The scenario is on the Napoleonic scenarios page here. The background to the battle is as follows. On 16 October 1813 Napoleon’s army stood at bay in the city of Leipzig, surrounded by advancing Allied armies. Napoleon’s plan for the day was to strip his northern flank to reinforce an attack by his troops facing Schwarzenberg’s Army of Bohemia to the South. He ordered Marmont to take his VI Corps out of its entrenchments north of Leipzig and set off southward. However, after Marmont had abandoned his position and was approaching Leipzig, Blücher’s Army of Silesia appeared from the North. On his own authority Marmont halted his retreat and took up a defensive position before the city, with his left flank resting on the village of Möckern. Thanks to Blücher’s aggressive advance, Napoleon would now have fewer troops at his disposal against Schwarzenberg. Moreover, his northern flank was significantly at risk from Blücher’s advancing army. Fortunately for Napoleon, Blücher did not take full advantage of his opportunity on 16 October. Blücher believed that significant French forces were approaching from the North East and he feared an assault on his left flank. He spent most of the battle on that side of the field and he held back much of his army in anticipation of an enemy attack that didn’t happen. The burden of the day’s fighting consequently fell most heavily on Yorck’s First Corps.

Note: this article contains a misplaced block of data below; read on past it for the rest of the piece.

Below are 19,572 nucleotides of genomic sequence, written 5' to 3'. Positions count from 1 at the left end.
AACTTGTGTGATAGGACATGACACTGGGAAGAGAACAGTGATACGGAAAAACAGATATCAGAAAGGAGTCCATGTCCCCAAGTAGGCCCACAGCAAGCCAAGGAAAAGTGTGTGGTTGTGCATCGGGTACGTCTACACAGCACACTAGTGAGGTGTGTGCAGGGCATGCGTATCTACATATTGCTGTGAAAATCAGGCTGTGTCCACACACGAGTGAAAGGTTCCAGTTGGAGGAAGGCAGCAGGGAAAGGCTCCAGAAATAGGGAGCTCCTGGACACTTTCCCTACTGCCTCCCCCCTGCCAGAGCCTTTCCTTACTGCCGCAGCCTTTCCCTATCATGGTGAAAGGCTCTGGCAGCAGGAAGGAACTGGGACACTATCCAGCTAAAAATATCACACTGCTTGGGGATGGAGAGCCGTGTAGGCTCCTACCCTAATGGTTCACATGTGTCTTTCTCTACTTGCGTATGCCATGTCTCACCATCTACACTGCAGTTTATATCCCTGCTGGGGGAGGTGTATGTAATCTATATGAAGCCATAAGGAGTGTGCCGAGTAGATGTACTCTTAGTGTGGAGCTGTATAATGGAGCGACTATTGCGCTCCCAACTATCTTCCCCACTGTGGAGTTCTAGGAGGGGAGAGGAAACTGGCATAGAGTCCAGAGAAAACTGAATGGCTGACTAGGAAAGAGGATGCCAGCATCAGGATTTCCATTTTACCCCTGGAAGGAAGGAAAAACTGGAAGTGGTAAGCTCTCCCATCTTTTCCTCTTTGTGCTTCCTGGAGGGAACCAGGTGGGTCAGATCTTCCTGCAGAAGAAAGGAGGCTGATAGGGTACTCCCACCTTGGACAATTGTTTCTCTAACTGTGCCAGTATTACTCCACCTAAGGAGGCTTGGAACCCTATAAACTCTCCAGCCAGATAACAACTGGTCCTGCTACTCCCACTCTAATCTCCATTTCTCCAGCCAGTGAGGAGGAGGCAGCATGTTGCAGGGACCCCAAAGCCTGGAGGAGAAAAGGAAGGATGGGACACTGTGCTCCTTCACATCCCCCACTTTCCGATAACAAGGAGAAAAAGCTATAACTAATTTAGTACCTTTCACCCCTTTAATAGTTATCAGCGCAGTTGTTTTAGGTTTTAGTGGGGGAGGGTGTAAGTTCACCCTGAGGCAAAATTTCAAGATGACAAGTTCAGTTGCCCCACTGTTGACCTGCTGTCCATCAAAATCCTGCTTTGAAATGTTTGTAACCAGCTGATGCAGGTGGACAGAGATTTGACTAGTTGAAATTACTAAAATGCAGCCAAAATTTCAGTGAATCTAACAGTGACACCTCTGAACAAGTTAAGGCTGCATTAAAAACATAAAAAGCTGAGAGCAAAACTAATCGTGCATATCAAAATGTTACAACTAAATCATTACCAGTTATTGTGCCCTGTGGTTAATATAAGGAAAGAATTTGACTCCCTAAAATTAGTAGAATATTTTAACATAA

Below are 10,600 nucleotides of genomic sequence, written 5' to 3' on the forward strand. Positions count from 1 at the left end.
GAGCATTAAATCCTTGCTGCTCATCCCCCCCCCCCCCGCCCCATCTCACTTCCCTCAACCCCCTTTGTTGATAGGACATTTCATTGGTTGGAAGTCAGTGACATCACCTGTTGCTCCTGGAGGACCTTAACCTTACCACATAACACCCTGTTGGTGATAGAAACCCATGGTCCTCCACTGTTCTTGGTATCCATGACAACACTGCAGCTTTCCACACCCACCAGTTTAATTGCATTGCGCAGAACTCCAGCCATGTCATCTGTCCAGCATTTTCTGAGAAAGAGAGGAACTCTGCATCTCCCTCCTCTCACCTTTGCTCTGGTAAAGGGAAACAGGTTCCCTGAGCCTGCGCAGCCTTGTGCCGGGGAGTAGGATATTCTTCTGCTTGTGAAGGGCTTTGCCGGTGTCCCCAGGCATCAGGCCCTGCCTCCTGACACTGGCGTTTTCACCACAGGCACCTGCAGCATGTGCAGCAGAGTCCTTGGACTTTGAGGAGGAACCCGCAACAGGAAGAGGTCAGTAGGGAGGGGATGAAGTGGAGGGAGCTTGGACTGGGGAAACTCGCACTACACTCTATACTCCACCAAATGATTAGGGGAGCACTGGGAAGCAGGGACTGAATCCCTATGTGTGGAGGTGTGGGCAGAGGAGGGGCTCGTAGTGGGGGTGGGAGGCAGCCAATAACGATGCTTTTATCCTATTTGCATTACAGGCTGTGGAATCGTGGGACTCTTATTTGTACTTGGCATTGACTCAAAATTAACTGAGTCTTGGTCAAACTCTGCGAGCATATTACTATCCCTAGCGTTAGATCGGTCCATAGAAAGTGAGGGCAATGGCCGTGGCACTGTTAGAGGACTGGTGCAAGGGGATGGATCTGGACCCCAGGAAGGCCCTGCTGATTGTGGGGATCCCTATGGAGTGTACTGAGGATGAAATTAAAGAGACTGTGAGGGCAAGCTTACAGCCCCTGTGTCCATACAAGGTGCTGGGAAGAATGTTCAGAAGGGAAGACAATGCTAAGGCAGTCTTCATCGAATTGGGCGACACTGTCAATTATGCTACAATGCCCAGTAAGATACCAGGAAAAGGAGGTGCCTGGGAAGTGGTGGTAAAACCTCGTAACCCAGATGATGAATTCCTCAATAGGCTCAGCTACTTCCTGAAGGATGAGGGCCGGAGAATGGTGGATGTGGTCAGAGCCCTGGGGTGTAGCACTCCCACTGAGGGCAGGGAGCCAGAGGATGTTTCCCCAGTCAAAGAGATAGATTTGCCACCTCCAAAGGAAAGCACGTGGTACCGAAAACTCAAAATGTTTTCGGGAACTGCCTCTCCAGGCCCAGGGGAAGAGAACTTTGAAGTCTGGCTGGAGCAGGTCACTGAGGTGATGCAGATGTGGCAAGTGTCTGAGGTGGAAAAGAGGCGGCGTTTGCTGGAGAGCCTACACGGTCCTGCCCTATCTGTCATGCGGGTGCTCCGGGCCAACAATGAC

The scenario gives the Allies only those forces that were committed early enough to affect the outcome. By doing this, what would otherwise be a walkover becomes a tense contest.
As the Allied commander, Keith began the game with an attack by Prussian Grenadiers on the village of Möckern, which was held by a Naval artillery brigade. The Grenadiers were his best troops but the odds were still against them. Even so they kicked my troops straight out of the village. My reserve brigade pushed the Prussians out in my next turn but Keith’s second brigade was on hand to bundle out my troops again. By this time his main body had come up and assaulted my centre. Now that more of my units had been pinned by this advance, I had no more reserves to retake Möckern. Before long I reached my morale limit and the day was lost.